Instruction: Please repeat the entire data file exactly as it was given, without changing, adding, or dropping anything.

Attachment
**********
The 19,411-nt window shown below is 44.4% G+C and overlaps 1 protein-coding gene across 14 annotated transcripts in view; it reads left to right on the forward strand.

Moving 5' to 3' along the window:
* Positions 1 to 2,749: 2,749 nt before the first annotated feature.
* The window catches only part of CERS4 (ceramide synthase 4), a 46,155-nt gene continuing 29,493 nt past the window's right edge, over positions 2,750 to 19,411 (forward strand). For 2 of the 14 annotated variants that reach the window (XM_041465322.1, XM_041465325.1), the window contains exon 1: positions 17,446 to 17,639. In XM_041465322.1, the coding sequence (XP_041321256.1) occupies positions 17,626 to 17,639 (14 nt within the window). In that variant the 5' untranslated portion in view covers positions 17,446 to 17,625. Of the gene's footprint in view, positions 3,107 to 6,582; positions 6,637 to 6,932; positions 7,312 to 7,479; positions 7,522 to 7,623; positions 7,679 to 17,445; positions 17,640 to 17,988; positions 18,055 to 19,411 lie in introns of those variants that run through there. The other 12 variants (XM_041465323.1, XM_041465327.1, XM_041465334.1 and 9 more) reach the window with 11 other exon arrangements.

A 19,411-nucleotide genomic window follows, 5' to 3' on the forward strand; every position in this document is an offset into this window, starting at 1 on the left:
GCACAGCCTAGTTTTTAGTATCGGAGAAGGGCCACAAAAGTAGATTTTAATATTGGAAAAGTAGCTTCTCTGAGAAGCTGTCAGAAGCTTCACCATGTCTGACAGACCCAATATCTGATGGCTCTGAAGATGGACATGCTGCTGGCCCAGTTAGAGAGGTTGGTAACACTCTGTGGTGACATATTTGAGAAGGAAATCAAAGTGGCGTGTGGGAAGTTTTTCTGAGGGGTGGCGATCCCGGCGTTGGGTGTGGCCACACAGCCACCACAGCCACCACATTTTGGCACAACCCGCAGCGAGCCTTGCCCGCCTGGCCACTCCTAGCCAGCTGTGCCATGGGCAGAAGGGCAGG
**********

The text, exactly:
The 19,411-nt window shown below is 44.4% G+C and overlaps 1 protein-coding gene across 14 annotated transcripts in view; it reads left to right on the forward strand.

Moving 5' to 3' along the window:
* Positions 1 to 2,749: 2,749 nt before the first annotated feature.
* The window catches only part of CERS4 (ceramide synthase 4), a 46,155-nt gene continuing 29,493 nt past the window's right edge, over positions 2,750 to 19,411 (forward strand). For 2 of the 14 annotated variants that reach the window (XM_041465322.1, XM_041465325.1), the window contains exon 1: positions 17,446 to 17,639. In XM_041465322.1, the coding sequence (XP_041321256.1) occupies positions 17,626 to 17,639 (14 nt within the window). In that variant the 5' untranslated portion in view covers positions 17,446 to 17,625. Of the gene's footprint in view, positions 3,107 to 6,582; positions 6,637 to 6,932; positions 7,312 to 7,479; positions 7,522 to 7,623; positions 7,679 to 17,445; positions 17,640 to 17,988; positions 18,055 to 19,411 lie in introns of those variants that run through there. The other 12 variants (XM_041465323.1, XM_041465327.1, XM_041465334.1 and 9 more) reach the window with 11 other exon arrangements.

A 19,411-nucleotide genomic window follows, 5' to 3' on the forward strand; every position in this document is an offset into this window, starting at 1 on the left:
GCACAGCCTAGTTTTTAGTATCGGAGAAGGGCCACAAAAGTAGATTTTAATATTGGAAAAGTAGCTTCTCTGAGAAGCTGTCAGAAGCTTCACCATGTCTGACAGACCCAATATCTGATGGCTCTGAAGATGGACATGCTGCTGGCCCAGTTAGAGAGGTTGGTAACACTCTGTGGTGACATATTTGAGAAGGAAATCAAAGTGGCGTGTGGGAAGTTTTTCTGAGGGGTGGCGATCCCGGCGTTGGGTGTGGCCACACAGCCACCACAGCCACCACATTTTGGCACAACCCGCAGCGAGCCTTGCCCGCCTGGCCACTCCTAGCCAGCTGTGCCATGGGCAGAAGGGCAGG